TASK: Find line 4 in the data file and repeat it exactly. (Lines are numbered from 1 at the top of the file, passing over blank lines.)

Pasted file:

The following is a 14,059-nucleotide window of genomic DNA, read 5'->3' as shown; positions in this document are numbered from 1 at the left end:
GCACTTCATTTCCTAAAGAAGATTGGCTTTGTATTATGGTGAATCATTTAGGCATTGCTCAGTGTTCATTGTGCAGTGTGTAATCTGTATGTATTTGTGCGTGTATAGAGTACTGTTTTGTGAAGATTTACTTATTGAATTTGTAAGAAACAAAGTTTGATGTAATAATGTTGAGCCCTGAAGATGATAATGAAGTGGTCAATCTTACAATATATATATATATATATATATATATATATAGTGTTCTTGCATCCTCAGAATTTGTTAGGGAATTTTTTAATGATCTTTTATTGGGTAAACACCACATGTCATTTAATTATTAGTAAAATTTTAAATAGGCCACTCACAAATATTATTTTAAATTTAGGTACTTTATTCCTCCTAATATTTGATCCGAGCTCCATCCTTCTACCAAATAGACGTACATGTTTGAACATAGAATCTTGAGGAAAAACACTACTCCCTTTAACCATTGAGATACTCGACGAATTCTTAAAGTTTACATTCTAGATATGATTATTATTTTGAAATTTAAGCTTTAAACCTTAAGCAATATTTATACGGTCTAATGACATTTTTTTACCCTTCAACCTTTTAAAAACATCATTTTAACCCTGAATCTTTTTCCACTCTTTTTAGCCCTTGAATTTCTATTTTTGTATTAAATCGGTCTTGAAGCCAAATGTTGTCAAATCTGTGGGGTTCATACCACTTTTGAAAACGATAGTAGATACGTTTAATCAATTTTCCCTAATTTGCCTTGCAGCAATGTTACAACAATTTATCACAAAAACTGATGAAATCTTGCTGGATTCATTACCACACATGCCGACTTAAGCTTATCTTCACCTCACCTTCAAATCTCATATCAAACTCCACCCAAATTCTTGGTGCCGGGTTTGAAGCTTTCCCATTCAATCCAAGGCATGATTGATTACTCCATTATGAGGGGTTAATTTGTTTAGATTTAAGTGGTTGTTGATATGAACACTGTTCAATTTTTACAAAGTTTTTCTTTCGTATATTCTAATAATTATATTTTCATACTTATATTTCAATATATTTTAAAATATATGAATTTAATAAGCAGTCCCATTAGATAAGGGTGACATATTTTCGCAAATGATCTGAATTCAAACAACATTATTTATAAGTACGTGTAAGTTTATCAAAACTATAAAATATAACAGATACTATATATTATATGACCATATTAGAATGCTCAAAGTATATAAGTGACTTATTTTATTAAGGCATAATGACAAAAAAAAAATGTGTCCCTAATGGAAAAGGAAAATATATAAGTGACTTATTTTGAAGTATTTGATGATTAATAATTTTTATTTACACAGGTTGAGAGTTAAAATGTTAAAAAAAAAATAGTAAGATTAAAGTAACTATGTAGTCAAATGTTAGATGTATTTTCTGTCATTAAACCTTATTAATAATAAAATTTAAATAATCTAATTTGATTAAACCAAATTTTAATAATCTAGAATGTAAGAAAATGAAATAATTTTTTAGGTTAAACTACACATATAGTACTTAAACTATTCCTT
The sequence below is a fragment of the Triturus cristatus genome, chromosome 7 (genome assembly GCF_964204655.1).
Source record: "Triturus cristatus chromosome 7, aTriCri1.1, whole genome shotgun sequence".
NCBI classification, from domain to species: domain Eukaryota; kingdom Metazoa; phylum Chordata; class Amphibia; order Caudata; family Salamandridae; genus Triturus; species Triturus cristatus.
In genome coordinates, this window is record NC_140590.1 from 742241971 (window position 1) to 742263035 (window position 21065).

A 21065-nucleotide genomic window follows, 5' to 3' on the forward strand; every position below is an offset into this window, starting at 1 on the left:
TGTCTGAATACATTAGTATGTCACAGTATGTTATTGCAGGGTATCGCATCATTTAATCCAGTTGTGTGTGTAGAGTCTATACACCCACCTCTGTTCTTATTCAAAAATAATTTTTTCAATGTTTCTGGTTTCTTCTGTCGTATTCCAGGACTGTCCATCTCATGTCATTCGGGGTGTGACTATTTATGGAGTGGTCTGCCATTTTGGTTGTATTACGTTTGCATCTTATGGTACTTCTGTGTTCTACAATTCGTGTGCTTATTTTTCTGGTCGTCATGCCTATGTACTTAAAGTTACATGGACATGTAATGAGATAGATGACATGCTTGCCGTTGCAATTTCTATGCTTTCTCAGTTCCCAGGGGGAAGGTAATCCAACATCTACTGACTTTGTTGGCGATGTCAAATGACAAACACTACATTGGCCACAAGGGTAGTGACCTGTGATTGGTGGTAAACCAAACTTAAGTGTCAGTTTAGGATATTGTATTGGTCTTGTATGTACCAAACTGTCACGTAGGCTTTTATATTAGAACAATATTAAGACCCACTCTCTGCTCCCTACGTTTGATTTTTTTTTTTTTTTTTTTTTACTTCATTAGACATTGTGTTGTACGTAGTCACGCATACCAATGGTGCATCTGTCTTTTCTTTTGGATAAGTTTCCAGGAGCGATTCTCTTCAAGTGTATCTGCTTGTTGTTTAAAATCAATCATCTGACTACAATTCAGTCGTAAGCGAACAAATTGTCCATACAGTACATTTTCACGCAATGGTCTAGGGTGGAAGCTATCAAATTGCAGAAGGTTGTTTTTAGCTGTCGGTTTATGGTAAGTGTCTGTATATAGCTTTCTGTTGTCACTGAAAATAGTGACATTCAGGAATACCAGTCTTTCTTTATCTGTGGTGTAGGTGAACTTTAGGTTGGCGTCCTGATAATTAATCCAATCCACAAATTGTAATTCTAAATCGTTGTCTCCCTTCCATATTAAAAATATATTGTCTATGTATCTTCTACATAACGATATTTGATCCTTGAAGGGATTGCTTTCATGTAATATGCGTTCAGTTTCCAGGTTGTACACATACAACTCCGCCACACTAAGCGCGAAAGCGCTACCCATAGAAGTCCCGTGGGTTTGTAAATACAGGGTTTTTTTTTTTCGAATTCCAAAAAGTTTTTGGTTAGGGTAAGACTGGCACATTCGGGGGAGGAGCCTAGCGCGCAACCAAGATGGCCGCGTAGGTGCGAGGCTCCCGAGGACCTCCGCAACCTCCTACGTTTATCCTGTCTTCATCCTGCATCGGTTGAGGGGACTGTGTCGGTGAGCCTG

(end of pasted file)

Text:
Source record: "Triturus cristatus chromosome 7, aTriCri1.1, whole genome shotgun sequence".